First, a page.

More broadly, Stahr said the friendship also influenced some of Kahlo’s work, which was known for self-portraits, vibrant colors and honoring Indigenous cultures of Mexico. For instance, in her 1932 painting, “Self Portrait Along the Boarder Line Between Mexico and the United States,” Kahlo includes jack-in-the-pulpit flowers — which O’Keeffe had previously devoted an entire series to in 1930.

“As far as I could find, I don’t think jack-in-the-pulpit really grow typically in the Mexican desert landscape,” said Stahr, adding that the portrait is also one of the first times Kahlo is seen painting with flowers.

“I do think that’s directly connected to Georgia O’Keeffe,” Stahr said.

Audre Lorde and Pat Parker

Audre Lorde and Pat Parker had a lot in common. Not only were they both Black lesbian poets, mothers and activists, they also each battled cancer, said Story, the University of Louisville professor. In 1974, five years after they first met, they began exchanging letters regularly, discussing their writing and sharing intimate details about their personal lives, according to the book “Sister Love: The Letters of Audre Lorde and Pat Parker 1974-1989.″

“These are letters being exchanged with two of the greatest poets of the 20th century,” Story said. “And both of them used their lived experiences as these springboards for change.”

Lorde was central to many liberation movements, including second-wave feminism, civil rights and Black cultural movements, as well as struggles for LGBTQ equality, according to the Audre Lorde Project. Her friendship with Parker served as inspiration for a number of poems, but Parker also wielded influence of her own as an unsung hero of the Black Arts Movement, Vice reports.

While Parker was based in Oakland, Calif., Lorde split her time between New York and traveling abroad. But they sustained their friendship through correspondence that lasted for 15 years, ending the year before Parker’s death.

“They were both such incredible women who really formulated a lot of our current ideas around justice, transformative education, critical race theory,” Story said. “All the things we’re grappling with now as a nation, these women were talking about in their letters to one another and in their work.”

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Marilyn Monroe and Ella Fitzgerald

Before Marilyn Monroe ever became a friend of Ella Fitzgerald, she was a fan. Like other iconic stars of the 1950s, Monroe turned to music by the “Queen of Jazz” whenever she felt down or troubled, said Geoffrey Mark, who wrote the book “Ella: A Biography of the Legendary Ella Fitzgerald.”

“Marilyn greatly admired Ella,” Mark said. “So much so that Marilyn’s singing is kind of based on how [she] thought Ella sang things.” Eventually, Monroe began showing up to different venues where Fitzgerald was performing, he said, “and they got to know one another.”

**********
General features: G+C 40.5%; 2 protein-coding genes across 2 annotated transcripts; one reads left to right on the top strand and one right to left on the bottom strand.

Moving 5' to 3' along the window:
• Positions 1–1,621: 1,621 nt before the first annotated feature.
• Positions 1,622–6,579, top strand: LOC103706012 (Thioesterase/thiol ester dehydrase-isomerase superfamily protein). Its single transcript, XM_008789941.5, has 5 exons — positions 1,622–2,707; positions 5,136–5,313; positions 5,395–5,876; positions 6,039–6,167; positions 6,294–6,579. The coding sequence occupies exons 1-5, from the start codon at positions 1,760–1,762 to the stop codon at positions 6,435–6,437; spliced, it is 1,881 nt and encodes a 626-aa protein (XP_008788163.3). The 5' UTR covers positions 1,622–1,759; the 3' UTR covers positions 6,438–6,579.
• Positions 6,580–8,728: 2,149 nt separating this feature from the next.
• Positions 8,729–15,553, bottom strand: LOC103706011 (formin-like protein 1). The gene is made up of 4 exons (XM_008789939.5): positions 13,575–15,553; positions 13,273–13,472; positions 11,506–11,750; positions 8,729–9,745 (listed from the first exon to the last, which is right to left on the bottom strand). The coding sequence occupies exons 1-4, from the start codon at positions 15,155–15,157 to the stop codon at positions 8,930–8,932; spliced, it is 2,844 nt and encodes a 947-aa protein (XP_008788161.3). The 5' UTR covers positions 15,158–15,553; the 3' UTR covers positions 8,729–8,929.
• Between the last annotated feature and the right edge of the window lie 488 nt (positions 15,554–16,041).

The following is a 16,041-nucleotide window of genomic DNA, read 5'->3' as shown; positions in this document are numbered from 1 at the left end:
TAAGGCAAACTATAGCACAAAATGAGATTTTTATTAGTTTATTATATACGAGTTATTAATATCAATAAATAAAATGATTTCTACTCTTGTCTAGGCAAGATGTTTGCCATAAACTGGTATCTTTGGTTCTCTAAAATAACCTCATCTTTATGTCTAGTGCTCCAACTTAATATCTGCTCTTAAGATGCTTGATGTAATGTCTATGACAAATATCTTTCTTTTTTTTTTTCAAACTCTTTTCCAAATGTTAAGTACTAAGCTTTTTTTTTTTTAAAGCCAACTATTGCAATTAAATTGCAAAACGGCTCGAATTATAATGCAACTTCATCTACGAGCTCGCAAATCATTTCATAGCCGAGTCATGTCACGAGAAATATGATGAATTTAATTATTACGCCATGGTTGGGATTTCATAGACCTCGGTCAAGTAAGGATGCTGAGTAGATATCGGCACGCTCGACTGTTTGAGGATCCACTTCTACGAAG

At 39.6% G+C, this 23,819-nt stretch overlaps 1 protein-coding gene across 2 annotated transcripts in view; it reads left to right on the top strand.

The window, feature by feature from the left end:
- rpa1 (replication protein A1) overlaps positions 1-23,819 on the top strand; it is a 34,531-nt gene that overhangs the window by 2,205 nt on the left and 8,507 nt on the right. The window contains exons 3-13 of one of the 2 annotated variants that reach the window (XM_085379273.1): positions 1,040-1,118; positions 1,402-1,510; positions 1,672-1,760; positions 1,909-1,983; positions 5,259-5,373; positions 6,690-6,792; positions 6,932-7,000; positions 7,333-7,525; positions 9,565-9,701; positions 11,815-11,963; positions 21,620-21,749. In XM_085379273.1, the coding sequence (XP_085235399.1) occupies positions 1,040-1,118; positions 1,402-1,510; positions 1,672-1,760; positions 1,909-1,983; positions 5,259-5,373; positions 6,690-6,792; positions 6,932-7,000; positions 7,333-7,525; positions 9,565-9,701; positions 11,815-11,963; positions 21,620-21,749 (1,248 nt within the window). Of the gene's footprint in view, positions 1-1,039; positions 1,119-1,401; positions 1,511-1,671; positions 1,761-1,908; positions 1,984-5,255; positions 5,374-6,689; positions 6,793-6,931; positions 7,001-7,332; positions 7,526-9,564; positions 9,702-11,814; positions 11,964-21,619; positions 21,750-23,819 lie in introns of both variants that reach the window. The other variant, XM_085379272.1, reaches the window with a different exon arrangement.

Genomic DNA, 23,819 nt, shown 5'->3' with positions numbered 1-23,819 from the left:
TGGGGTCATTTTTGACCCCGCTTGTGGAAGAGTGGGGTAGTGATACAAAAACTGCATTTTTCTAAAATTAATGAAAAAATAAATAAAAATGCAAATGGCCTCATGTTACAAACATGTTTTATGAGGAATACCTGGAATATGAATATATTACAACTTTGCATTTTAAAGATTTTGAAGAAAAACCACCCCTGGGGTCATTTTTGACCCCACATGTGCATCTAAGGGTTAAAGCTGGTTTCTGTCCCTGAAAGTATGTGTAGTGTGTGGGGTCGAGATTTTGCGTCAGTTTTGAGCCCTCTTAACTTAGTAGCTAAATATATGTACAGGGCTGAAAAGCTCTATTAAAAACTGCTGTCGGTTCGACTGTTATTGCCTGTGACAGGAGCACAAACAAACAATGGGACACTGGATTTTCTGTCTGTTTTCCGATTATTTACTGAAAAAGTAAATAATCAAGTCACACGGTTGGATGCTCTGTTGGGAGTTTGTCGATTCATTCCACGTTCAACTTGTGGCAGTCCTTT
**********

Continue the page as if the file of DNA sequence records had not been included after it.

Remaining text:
A key event in their friendship occurred in 1955 in Los Angeles. While Fitzgerald often played concert halls with big bands, she struggled to land nightclub gigs, said Mark, who also hosts a radio show celebrating the singer’s music. One popular venue in particular, Mocambo, wouldn’t book Fitzgerald. That’s when Monroe stepped in, reportedly telling the club owners that if they booked Fitzgerald for 10 days in a row, Monroe would show up every night with celebrities.

“Ella got booked, and Marilyn was true to her word,” Mark said. On opening night, Frank Sinatra and Judy Garland were reportedly among the famous friends who showed up. The club was sold out for 10 days, Mark said, and from then on, Fitzgerald never had an issue booking nightclubs anywhere.

“That’s, I think, a wonderful early example of women power — one woman helping another to achieve her goals,” Mark said.

Coretta Scott King and Betty Shabazz

Both wives of slain civil rights leaders, Coretta Scott King and Betty Shabazz’s friendship was born out of tragedy following the assassinations of Martin Luther King Jr. and Malcolm X. And while the media often cast them as “the widows,” the women were activists and leaders in their own right, author and minister Barbara Reynolds wrote in The Washington Post in 2013.

Shabazz gave public lectures on the African American condition and fought for education and human rights causes in her own style. King, meanwhile, devoted her life to social justice. Just four days after her husband’s death in 1968, she picked up where he left off in leading a silent march in Memphis to support sanitation workers.

In 2013, Lifetime released the film “Betty and Coretta” to recount their achievements and the sisterhood they forged together. “Lifetime brings them out of the shadows for a renewed examination, appreciation and recognition of their leadership,” Reynolds wrote at the time, though members of both King and Shabazz’s families later flagged inaccuracies in the biopic.

“Nevertheless they were truly spiritual sisters,” Reynolds wrote. “That is one truth I am certain of."